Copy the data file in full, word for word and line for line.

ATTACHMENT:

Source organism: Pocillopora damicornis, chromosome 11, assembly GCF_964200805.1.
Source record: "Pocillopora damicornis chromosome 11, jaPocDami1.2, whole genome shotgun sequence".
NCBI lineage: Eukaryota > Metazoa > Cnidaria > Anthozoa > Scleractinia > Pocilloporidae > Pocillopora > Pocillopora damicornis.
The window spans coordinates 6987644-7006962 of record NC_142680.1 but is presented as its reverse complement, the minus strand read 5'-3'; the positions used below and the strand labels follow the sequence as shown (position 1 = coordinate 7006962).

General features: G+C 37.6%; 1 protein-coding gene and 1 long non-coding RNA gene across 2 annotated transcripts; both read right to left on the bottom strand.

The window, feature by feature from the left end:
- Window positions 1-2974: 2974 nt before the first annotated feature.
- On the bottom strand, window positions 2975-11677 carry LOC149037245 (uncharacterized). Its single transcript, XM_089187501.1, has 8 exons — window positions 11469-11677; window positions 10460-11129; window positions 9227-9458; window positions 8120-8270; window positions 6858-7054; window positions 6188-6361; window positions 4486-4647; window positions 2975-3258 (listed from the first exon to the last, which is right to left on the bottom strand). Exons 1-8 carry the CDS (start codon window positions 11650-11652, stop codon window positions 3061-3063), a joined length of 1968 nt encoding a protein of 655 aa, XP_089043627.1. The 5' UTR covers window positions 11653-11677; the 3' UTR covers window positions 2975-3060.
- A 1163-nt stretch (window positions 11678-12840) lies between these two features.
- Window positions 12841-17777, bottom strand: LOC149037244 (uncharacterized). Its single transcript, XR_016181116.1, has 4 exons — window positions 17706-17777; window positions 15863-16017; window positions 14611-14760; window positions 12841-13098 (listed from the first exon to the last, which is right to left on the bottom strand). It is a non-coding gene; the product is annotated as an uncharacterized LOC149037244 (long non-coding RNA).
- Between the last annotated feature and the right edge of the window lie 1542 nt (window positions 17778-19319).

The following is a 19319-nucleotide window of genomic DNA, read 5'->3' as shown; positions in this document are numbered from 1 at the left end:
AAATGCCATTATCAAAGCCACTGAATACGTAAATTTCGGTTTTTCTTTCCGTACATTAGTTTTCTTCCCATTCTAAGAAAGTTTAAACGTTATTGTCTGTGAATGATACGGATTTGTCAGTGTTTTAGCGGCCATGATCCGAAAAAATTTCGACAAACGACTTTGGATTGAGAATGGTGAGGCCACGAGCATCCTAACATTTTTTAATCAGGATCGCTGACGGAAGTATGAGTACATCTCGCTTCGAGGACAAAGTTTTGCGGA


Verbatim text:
Source organism: Pocillopora damicornis, chromosome 11, assembly GCF_964200805.1.
Source record: "Pocillopora damicornis chromosome 11, jaPocDami1.2, whole genome shotgun sequence".
NCBI lineage: Eukaryota > Metazoa > Cnidaria > Anthozoa > Scleractinia > Pocilloporidae > Pocillopora > Pocillopora damicornis.
The window spans coordinates 6987644-7006962 of record NC_142680.1 but is presented as its reverse complement, the minus strand read 5'-3'; the positions used below and the strand labels follow the sequence as shown (position 1 = coordinate 7006962).

General features: G+C 37.6%; 1 protein-coding gene and 1 long non-coding RNA gene across 2 annotated transcripts; both read right to left on the bottom strand.

The window, feature by feature from the left end:
- Window positions 1-2974: 2974 nt before the first annotated feature.
- On the bottom strand, window positions 2975-11677 carry LOC149037245 (uncharacterized). Its single transcript, XM_089187501.1, has 8 exons — window positions 11469-11677; window positions 10460-11129; window positions 9227-9458; window positions 8120-8270; window positions 6858-7054; window positions 6188-6361; window positions 4486-4647; window positions 2975-3258 (listed from the first exon to the last, which is right to left on the bottom strand). Exons 1-8 carry the CDS (start codon window positions 11650-11652, stop codon window positions 3061-3063), a joined length of 1968 nt encoding a protein of 655 aa, XP_089043627.1. The 5' UTR covers window positions 11653-11677; the 3' UTR covers window positions 2975-3060.
- A 1163-nt stretch (window positions 11678-12840) lies between these two features.
- Window positions 12841-17777, bottom strand: LOC149037244 (uncharacterized). Its single transcript, XR_016181116.1, has 4 exons — window positions 17706-17777; window positions 15863-16017; window positions 14611-14760; window positions 12841-13098 (listed from the first exon to the last, which is right to left on the bottom strand). It is a non-coding gene; the product is annotated as an uncharacterized LOC149037244 (long non-coding RNA).
- Between the last annotated feature and the right edge of the window lie 1542 nt (window positions 17778-19319).

The following is a 19319-nucleotide window of genomic DNA, read 5'->3' as shown; positions in this document are numbered from 1 at the left end:
AAATGCCATTATCAAAGCCACTGAATACGTAAATTTCGGTTTTTCTTTCCGTACATTAGTTTTCTTCCCATTCTAAGAAAGTTTAAACGTTATTGTCTGTGAATGATACGGATTTGTCAGTGTTTTAGCGGCCATGATCCGAAAAAATTTCGACAAACGACTTTGGATTGAGAATGGTGAGGCCACGAGCATCCTAACATTTTTTAATCAGGATCGCTGACGGAAGTATGAGTACATCTCGCTTCGAGGACAAAGTTTTGCGGA